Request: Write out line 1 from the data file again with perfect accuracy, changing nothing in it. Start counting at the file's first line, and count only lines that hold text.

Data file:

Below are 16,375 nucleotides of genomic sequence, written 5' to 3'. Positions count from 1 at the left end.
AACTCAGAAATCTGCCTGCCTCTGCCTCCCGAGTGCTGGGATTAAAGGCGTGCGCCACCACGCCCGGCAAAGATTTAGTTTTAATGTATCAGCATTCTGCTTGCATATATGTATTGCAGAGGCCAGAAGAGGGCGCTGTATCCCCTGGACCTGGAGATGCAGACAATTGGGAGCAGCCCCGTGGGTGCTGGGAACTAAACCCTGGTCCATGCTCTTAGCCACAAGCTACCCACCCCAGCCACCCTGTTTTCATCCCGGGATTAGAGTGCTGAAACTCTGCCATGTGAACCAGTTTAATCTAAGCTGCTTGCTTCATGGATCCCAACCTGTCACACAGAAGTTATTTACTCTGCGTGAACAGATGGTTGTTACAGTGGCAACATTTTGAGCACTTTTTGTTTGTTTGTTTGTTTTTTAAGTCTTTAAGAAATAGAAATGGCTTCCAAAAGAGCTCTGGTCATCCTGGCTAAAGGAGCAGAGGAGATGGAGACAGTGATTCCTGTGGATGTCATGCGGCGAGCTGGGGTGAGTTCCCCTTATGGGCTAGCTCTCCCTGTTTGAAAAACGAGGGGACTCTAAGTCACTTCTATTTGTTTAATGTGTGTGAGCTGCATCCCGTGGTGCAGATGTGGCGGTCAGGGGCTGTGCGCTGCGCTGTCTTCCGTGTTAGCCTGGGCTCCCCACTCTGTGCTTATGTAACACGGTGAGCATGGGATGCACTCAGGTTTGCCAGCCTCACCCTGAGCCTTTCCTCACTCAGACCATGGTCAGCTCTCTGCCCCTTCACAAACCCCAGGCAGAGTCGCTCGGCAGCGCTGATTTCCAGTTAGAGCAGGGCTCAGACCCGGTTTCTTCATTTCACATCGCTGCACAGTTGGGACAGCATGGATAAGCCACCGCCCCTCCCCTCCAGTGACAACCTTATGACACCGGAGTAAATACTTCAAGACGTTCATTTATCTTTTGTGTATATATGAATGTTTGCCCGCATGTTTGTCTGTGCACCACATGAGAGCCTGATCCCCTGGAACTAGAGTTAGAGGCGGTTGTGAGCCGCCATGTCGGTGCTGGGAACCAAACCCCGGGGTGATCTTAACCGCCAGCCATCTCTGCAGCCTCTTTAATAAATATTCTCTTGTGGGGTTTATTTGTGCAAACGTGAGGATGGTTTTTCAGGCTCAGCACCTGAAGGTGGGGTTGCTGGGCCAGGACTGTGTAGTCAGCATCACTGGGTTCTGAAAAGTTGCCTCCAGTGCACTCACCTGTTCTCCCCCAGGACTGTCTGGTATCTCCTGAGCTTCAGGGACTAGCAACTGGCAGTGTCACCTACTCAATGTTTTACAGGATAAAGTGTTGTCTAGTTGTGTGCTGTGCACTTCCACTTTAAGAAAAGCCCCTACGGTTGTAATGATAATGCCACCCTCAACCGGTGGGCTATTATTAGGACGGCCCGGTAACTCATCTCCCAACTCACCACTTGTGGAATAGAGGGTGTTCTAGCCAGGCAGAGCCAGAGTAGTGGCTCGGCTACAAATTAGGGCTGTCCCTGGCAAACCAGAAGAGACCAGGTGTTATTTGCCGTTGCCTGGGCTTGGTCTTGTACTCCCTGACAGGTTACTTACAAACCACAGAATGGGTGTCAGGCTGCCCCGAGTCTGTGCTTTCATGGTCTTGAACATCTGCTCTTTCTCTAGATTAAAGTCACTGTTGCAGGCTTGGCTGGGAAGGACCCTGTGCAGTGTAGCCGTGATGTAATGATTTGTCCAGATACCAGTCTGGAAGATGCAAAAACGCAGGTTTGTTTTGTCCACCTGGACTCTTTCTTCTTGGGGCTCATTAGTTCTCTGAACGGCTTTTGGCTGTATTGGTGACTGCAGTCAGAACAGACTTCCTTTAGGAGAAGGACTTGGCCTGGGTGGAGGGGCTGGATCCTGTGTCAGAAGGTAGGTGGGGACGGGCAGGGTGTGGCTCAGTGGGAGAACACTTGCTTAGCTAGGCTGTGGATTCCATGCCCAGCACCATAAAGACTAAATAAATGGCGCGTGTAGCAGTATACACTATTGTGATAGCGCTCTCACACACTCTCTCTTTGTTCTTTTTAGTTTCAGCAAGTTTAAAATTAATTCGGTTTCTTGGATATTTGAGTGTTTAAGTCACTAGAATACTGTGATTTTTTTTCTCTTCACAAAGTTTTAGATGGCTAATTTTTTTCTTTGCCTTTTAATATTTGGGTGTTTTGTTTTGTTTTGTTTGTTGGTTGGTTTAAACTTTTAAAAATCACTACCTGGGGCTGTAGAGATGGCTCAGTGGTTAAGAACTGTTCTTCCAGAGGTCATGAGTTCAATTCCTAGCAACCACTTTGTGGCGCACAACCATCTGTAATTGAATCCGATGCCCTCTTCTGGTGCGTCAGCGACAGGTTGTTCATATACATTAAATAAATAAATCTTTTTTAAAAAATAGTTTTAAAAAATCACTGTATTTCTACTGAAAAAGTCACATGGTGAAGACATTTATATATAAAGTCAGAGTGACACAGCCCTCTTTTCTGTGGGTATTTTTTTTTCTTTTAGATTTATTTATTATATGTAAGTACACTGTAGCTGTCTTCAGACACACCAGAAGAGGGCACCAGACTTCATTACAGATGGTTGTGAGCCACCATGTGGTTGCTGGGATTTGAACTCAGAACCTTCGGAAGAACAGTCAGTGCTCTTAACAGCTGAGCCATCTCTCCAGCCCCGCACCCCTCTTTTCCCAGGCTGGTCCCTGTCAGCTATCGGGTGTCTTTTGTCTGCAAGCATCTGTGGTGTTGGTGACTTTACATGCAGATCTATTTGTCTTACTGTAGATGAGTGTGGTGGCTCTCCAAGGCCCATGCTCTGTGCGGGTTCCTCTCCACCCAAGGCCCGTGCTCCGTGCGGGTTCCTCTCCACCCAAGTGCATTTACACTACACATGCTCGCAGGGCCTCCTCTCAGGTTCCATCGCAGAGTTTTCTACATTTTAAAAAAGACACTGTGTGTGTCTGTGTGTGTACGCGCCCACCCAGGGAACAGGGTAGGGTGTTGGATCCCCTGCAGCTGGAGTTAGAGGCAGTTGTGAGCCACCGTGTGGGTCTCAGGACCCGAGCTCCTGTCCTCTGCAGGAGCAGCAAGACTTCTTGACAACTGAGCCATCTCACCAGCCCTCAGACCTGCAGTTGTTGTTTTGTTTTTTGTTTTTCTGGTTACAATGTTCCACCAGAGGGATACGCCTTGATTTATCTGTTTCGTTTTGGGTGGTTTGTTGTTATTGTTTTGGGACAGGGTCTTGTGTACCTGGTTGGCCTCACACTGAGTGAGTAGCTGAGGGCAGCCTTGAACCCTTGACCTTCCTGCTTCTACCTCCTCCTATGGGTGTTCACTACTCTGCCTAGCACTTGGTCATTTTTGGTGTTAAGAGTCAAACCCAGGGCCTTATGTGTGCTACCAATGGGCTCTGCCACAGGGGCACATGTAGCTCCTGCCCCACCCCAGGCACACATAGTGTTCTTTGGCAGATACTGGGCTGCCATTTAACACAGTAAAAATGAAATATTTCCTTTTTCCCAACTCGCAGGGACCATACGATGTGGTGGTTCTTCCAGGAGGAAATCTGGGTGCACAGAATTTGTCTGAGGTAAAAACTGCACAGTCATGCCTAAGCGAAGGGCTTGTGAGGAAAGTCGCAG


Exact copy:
Below are 16,375 nucleotides of genomic sequence, written 5' to 3'. Positions count from 1 at the left end.